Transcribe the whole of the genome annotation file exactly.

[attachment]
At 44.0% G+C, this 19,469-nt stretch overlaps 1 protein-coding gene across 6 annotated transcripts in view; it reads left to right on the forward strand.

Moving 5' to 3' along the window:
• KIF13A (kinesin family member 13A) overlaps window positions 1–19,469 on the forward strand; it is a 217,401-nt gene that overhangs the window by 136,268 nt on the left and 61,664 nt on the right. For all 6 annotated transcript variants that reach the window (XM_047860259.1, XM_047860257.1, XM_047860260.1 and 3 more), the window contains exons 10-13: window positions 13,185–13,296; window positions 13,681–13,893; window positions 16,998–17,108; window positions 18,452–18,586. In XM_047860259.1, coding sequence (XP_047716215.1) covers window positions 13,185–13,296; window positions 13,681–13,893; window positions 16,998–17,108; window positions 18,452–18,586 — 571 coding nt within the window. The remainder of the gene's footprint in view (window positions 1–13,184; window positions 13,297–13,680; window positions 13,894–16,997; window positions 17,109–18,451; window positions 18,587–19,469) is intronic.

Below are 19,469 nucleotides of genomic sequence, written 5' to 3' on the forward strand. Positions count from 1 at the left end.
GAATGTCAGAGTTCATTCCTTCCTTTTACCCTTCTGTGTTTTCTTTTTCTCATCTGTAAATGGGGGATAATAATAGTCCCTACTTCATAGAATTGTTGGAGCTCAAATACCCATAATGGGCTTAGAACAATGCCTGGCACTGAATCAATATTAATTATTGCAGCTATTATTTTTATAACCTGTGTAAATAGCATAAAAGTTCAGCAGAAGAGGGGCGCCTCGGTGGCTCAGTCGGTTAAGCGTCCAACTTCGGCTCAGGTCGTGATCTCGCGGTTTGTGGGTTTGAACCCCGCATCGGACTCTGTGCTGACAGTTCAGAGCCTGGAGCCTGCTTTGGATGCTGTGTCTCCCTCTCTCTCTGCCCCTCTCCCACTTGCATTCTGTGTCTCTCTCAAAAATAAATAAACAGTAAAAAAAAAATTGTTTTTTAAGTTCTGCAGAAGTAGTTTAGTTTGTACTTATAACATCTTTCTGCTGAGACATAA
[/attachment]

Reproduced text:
At 44.0% G+C, this 19,469-nt stretch overlaps 1 protein-coding gene across 6 annotated transcripts in view; it reads left to right on the forward strand.

Moving 5' to 3' along the window:
• KIF13A (kinesin family member 13A) overlaps window positions 1–19,469 on the forward strand; it is a 217,401-nt gene that overhangs the window by 136,268 nt on the left and 61,664 nt on the right. For all 6 annotated transcript variants that reach the window (XM_047860259.1, XM_047860257.1, XM_047860260.1 and 3 more), the window contains exons 10-13: window positions 13,185–13,296; window positions 13,681–13,893; window positions 16,998–17,108; window positions 18,452–18,586. In XM_047860259.1, coding sequence (XP_047716215.1) covers window positions 13,185–13,296; window positions 13,681–13,893; window positions 16,998–17,108; window positions 18,452–18,586 — 571 coding nt within the window. The remainder of the gene's footprint in view (window positions 1–13,184; window positions 13,297–13,680; window positions 13,894–16,997; window positions 17,109–18,451; window positions 18,587–19,469) is intronic.

Below are 19,469 nucleotides of genomic sequence, written 5' to 3' on the forward strand. Positions count from 1 at the left end.
GAATGTCAGAGTTCATTCCTTCCTTTTACCCTTCTGTGTTTTCTTTTTCTCATCTGTAAATGGGGGATAATAATAGTCCCTACTTCATAGAATTGTTGGAGCTCAAATACCCATAATGGGCTTAGAACAATGCCTGGCACTGAATCAATATTAATTATTGCAGCTATTATTTTTATAACCTGTGTAAATAGCATAAAAGTTCAGCAGAAGAGGGGCGCCTCGGTGGCTCAGTCGGTTAAGCGTCCAACTTCGGCTCAGGTCGTGATCTCGCGGTTTGTGGGTTTGAACCCCGCATCGGACTCTGTGCTGACAGTTCAGAGCCTGGAGCCTGCTTTGGATGCTGTGTCTCCCTCTCTCTCTGCCCCTCTCCCACTTGCATTCTGTGTCTCTCTCAAAAATAAATAAACAGTAAAAAAAAAATTGTTTTTTAAGTTCTGCAGAAGTAGTTTAGTTTGTACTTATAACATCTTTCTGCTGAGACATAA